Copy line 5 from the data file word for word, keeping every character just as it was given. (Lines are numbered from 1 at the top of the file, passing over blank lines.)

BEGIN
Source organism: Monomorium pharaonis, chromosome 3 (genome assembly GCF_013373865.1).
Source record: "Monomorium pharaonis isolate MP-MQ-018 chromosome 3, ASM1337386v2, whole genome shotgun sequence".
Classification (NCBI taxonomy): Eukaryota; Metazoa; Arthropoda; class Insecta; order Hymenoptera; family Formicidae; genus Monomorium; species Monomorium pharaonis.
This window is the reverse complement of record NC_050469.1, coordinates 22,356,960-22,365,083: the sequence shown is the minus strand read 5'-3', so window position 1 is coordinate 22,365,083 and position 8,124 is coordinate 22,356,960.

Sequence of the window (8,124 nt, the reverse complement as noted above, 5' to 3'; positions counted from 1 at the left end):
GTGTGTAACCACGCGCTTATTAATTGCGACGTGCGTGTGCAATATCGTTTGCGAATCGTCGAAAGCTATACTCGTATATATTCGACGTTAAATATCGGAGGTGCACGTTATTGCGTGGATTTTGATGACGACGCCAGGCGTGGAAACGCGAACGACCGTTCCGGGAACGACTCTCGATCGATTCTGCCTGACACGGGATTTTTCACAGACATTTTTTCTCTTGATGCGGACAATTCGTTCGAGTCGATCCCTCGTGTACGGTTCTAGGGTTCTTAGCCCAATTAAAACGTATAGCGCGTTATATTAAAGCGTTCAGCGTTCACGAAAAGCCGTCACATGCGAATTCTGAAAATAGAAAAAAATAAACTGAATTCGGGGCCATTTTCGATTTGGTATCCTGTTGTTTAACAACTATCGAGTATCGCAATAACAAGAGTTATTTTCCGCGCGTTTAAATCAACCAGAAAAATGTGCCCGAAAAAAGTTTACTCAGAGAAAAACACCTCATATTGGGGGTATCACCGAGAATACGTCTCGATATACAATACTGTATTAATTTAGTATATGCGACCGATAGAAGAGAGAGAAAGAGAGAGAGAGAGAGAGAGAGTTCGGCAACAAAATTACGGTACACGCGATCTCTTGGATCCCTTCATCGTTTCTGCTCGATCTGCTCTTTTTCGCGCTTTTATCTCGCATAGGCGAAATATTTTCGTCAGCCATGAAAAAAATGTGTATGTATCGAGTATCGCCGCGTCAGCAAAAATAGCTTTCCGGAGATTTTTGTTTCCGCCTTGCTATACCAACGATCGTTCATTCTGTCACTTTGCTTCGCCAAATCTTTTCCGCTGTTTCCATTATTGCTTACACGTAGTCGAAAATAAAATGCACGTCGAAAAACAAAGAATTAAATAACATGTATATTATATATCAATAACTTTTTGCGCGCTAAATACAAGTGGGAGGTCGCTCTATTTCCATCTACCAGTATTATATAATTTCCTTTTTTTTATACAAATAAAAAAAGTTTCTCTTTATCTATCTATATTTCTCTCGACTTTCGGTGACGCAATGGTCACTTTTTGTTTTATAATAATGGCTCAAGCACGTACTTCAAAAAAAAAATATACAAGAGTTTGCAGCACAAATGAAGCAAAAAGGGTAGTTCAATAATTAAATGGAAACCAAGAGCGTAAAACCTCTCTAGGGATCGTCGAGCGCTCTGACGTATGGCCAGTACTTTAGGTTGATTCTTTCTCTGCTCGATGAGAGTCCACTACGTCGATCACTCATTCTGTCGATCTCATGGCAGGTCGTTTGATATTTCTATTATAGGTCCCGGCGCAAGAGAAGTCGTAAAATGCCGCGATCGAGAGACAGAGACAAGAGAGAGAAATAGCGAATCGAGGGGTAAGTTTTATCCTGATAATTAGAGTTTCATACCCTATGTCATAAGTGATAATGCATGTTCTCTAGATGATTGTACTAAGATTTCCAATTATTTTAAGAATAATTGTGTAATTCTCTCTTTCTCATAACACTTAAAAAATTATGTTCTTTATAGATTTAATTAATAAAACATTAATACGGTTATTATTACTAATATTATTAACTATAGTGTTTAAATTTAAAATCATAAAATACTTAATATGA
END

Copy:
Sequence of the window (8,124 nt, the reverse complement as noted above, 5' to 3'; positions counted from 1 at the left end):